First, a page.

Save Murchison Falls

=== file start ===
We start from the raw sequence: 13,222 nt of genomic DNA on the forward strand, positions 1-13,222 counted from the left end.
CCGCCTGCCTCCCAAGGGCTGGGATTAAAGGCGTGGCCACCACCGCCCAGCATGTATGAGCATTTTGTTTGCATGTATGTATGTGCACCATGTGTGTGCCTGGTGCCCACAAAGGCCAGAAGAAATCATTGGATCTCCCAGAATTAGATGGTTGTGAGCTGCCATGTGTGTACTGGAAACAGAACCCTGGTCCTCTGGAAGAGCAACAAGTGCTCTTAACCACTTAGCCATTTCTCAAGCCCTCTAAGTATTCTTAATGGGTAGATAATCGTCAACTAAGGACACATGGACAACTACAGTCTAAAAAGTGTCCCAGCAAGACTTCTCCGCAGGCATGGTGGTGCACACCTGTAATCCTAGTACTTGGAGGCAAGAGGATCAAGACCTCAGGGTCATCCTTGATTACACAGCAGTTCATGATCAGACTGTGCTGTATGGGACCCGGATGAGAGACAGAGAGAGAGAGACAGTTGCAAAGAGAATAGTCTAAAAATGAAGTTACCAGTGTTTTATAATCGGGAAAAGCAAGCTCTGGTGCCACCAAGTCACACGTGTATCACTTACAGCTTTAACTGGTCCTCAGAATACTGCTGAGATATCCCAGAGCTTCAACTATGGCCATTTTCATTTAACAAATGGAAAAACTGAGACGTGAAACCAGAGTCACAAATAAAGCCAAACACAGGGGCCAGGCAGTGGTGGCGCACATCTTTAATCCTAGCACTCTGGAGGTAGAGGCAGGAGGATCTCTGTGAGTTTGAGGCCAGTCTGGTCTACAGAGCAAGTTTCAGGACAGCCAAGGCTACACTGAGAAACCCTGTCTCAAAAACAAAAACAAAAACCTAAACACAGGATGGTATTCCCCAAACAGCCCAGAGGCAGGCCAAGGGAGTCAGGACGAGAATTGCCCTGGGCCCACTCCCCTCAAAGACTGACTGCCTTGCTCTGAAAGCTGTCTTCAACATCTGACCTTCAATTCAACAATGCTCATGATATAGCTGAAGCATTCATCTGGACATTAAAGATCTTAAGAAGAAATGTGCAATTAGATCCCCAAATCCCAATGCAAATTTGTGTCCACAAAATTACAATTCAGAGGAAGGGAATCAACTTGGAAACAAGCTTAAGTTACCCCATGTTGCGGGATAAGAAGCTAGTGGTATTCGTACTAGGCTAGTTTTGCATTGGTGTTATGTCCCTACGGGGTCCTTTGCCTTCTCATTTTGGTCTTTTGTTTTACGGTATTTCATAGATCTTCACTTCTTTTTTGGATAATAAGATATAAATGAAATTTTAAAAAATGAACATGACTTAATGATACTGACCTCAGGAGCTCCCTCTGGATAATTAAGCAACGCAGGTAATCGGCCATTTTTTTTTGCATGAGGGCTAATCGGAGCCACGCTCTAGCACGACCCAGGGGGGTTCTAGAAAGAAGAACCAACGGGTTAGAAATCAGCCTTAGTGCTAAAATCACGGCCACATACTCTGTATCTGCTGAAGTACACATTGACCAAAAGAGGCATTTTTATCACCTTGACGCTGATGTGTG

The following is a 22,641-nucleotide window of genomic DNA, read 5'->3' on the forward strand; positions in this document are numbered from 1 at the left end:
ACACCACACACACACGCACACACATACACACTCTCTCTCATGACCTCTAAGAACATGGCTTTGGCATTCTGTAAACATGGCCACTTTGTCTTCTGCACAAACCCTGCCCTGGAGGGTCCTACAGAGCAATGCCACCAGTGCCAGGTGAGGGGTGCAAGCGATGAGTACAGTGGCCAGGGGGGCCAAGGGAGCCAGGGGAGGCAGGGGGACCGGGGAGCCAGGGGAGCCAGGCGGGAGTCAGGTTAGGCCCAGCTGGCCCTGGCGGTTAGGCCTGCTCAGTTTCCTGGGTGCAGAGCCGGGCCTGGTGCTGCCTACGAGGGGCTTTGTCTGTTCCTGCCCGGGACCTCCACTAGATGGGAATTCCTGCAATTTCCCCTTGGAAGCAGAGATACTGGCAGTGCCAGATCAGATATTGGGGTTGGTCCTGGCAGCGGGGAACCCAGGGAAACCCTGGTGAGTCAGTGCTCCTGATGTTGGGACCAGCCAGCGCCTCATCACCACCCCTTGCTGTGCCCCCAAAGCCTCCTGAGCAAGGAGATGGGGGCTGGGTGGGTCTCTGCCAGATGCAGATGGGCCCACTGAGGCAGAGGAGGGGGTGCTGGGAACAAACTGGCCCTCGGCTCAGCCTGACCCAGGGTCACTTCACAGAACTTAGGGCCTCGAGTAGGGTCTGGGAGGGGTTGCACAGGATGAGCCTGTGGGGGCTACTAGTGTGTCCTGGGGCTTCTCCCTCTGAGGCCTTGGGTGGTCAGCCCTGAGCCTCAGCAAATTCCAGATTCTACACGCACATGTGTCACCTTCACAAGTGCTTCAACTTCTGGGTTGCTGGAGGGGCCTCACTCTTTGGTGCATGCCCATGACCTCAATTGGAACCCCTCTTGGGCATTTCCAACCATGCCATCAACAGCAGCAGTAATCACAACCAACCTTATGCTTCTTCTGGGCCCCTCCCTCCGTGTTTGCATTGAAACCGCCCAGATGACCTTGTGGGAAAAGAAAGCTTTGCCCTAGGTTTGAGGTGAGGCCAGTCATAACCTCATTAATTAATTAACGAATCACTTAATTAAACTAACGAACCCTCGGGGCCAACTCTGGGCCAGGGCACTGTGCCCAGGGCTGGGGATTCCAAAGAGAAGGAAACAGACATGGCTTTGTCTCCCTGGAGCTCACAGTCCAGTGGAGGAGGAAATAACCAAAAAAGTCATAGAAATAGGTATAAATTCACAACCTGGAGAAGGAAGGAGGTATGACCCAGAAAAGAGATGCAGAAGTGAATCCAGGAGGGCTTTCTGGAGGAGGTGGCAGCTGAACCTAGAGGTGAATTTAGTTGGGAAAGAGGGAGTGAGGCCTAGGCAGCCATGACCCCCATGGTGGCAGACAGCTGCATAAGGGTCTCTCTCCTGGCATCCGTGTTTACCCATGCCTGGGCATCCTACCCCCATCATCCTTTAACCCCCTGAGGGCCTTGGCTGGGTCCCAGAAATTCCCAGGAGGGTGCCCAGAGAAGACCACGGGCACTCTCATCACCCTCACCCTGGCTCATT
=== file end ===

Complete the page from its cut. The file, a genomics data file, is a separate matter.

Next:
Murchison Falls is one of the most iconic sights of Uganda ‘’The Pearl of Africa.” It is said to be the world’s most powerful waterfall as the Nile gushes through a 6 metre gorge at the river’s narrowest point in its 6,670km length. The legendary waterfall is also the historical place of the Babiito dynasty of Bunyoro Kingdom which traces its origins back to this waterfall. A hike up the falls from the bottom is probably one of the most exhilarating hikes in the world as one has views of the falls from different angles. Midway through the hike, one sees both Murchison Falls and Uhuru Falls. Words and Youtube videos simply cannot do it justice, so I would advise everyone to visit. The falls are the centerpiece of the expansive 5,072 square km Murchison Falls conservation area, Uganda’s biggest and most popular national park. The park is home to elephants, Nubian giraffes, lions, leopards, hyenas, herds of buffalo, antelopes, chimpanzees & other primates, over 450 species of birds, and a vast range of biodiversity. These unique features attract over 100,000 visitors a year and this number is growing at an annual rate of 8%. The economic benefits are in the tens of millions of dollars from the park fees, chimpanzee and hike fees and the lodge fees paid by these visitors. But, for some seemingly unfathomable reason, the Uganda government wants to dam this thunderous waterfall. Of course the argument is that we need power, but we now have more power in Uganda than we can consume. So this government’s energy projects beggar belief, especially in times like this where the environmental crisis is claiming more biodiversity by the day all over the world. Is the Uganda government ready to destroy Murchison Falls or Uhuru falls for that matter? Over the last ten years the government has built 3 dams on the Nile in Uganda. In 2010, we watched helplessly as the beautiful Bujagali falls were destroyed by a dam, and then the Karuma, Ayago and Itanda falls. In Jinja, we suffered the brunt of the effects as tourism declined after the falls disappeared. But this time round, we are not going to just sit back and watch as our heritage is destroyed. We have to secure Murchison Falls for future generations of Ugandans and the entire world. In Jinja, before the construction of the Isimba dam in 2013, we had discussions with Ministry of Energy officials about this government’s energy strategy. We advised against the construction of many dams along the river and instead proposed the government focus on one mega dam –like the Ethiopians have done –as this would have a lower environmental impact. The Uganda government’s multiple dam construction strategy is akin to the construction of numerous pit latrines all over one’s homestead/compound. Pit latrines are most useful but digging many in one’s compound creates a hazardous nuisance. No sane Ugandan builds pit latrines in their front yard. So it is wise for one to construct one deep latrine tucked away behind the house. But the government didn’t listen. Six years later, the government still hasn’t learnt this and is now back to construct yet another dam on the Nile.